Arakawa et al.5 performed a similar study. Dermal fibroblasts were cultured from hypertrophic scar as well as normal skin. Collagenase assays of the fibroblasts were performed. Their results indicated reduced collagenase gene expression in the hypertrophic scar fibroblasts. These findings were consistent with those of Ghahary et al.4
The tissue inhibitor of metalloproteinase (TIMP) is known to naturally regulate the action of collagenase and, thus, raises the question as to whether the increased collagen production is related to an increase in TIMP rather than a decrease in actual production of collagenase. Ghahary et al.4 and Arakawa et al.5 discovered similar levels of TIMP mRNA in hypertrophic scar and normal cells. Thus, one would conclude that the increased hypertrophic scar is related to a decrease in the production of collagenase and not an increased inhibition on the existing collagenase.
Scar formation as a result of burn injury remains a challenge to the burn care professional. Scar in functional areas can result in decreased function and even lead to an inability to perform one’s usual work tasks. Also, hypertrophic scar can leave unacceptable cosmetic results, especially when dealing with the face. The mechanism of scar is not well understood. Independent studies by Ghahary et al.4 and Arakawa et al.5 have indicated that there is a decreased expression of collagenase in hypertrophic scar fibroblasts.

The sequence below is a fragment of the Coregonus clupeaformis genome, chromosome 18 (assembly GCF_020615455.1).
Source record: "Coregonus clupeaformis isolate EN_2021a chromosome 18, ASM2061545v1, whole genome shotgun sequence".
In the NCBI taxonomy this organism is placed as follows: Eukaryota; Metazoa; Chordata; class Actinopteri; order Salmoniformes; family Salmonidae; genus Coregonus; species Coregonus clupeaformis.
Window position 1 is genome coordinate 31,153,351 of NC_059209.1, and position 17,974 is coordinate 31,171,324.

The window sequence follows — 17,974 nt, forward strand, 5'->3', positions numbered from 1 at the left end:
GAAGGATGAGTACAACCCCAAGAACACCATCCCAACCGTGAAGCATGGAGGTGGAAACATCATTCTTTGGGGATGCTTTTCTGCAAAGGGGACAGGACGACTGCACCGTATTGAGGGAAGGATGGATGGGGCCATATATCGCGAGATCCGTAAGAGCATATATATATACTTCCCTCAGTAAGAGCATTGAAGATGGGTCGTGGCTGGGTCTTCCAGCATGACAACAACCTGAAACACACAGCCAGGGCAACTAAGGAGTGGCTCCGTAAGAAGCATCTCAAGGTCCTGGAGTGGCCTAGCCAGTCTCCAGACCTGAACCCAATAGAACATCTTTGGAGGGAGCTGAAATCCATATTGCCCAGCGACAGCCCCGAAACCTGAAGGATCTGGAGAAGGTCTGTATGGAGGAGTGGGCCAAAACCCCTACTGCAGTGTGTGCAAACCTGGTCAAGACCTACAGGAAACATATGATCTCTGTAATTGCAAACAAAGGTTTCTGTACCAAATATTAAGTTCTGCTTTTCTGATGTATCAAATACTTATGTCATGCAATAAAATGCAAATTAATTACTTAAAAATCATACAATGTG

The clinical study reported here suggests a decreased incidence of hypertrophic scar formation in the partial-thickness burn wound with the application of topical collagenase to the wound. The use of collagenase should be considered for management of the partial-thickness burn wound because of this decrease in hypertrophic scar formation. However, a prospective study is needed to confirm these findings as well as to define a mechanism for the effects of collagenase on scarring.
1. Soroff HS, Sasvary DH. Collagenase ointment and polymyxin B sulfate/bacitracin spray versus silver sulfadiazine cream in partial-thickness burns: a pilot study. J Burn Care Rehabil. 1994;15(1):13–17.
2. Hansbrough JF, Achauer B, Dawson J, et al. Wound healing in partial-thickness burn wounds treated with collagenase ointment versus silver sulfadiazine cream. J Burn Care Rehabil. 1995;16(3 Pt 1):241–247.
3. Garner WL. Epidermal regulation of dermal fibroblast activity. Plast Reconstr Surg. 1998;102(1):135–139.
4. Ghahary A, Shen YJ, Nedelec B, Wang R, Scott PG, Tredget EE. Collagenase production is lower in post-burn hypertrophic scar fibroblasts than in normal fibroblasts and is reduced by insulin-like growth factor-1. J Invest Dermatol<.i>. 1996;106(3):476–481.
5. Arakawa M, Hatamochi A, Mori Y, Mori K, Ueki H, Moriguchi T. Reduced collagenase gene expression in fibroblasts from hypertrophic scar tissue. Br J Dermatol. 1996;134(5):863–868.